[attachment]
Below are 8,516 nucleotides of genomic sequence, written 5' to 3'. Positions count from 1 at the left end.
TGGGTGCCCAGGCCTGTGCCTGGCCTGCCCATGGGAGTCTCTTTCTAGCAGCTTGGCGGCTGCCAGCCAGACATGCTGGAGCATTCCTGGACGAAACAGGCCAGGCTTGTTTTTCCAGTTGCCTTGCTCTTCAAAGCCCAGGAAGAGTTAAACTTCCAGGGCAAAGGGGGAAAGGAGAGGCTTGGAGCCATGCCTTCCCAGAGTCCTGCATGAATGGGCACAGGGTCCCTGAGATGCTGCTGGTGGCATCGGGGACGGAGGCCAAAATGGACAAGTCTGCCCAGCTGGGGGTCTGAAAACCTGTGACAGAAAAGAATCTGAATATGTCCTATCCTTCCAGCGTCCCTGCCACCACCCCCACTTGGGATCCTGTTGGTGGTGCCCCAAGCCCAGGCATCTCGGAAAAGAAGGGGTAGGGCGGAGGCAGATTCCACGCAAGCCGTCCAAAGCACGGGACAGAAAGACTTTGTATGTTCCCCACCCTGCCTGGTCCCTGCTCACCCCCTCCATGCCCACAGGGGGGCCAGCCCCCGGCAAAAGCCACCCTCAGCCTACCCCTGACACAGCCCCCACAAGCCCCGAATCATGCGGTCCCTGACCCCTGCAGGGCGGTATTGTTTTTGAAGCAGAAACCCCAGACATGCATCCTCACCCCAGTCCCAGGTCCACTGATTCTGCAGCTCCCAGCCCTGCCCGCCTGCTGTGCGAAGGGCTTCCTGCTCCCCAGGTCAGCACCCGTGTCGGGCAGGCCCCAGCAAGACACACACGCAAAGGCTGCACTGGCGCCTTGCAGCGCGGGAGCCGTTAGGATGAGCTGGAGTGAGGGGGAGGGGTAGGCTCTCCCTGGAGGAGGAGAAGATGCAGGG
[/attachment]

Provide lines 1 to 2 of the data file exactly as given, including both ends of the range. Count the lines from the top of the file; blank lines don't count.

Below are 8,516 nucleotides of genomic sequence, written 5' to 3'. Positions count from 1 at the left end.
TGGGTGCCCAGGCCTGTGCCTGGCCTGCCCATGGGAGTCTCTTTCTAGCAGCTTGGCGGCTGCCAGCCAGACATGCTGGAGCATTCCTGGACGAAACAGGCCAGGCTTGTTTTTCCAGTTGCCTTGCTCTTCAAAGCCCAGGAAGAGTTAAACTTCCAGGGCAAAGGGGGAAAGGAGAGGCTTGGAGCCATGCCTTCCCAGAGTCCTGCATGAATGGGCACAGGGTCCCTGAGATGCTGCTGGTGGCATCGGGGACGGAGGCCAAAATGGACAAGTCTGCCCAGCTGGGGGTCTGAAAACCTGTGACAGAAAAGAATCTGAATATGTCCTATCCTTCCAGCGTCCCTGCCACCACCCCCACTTGGGATCCTGTTGGTGGTGCCCCAAGCCCAGGCATCTCGGAAAAGAAGGGGTAGGGCGGAGGCAGATTCCACGCAAGCCGTCCAAAGCACGGGACAGAAAGACTTTGTATGTTCCCCACCCTGCCTGGTCCCTGCTCACCCCCTCCATGCCCACAGGGGGGCCAGCCCCCGGCAAAAGCCACCCTCAGCCTACCCCTGACACAGCCCCCACAAGCCCCGAATCATGCGGTCCCTGACCCCTGCAGGGCGGTATTGTTTTTGAAGCAGAAACCCCAGACATGCATCCTCACCCCAGTCCCAGGTCCACTGATTCTGCAGCTCCCAGCCCTGCCCGCCTGCTGTGCGAAGGGCTTCCTGCTCCCCAGGTCAGCACCCGTGTCGGGCAGGCCCCAGCAAGACACACACGCAAAGGCTGCACTGGCGCCTTGCAGCGCGGGAGCCGTTAGGATGAGCTGGAGTGAGGGGGAGGGGTAGGCTCTCCCTGGAGGAGGAGAAGATGCAGGG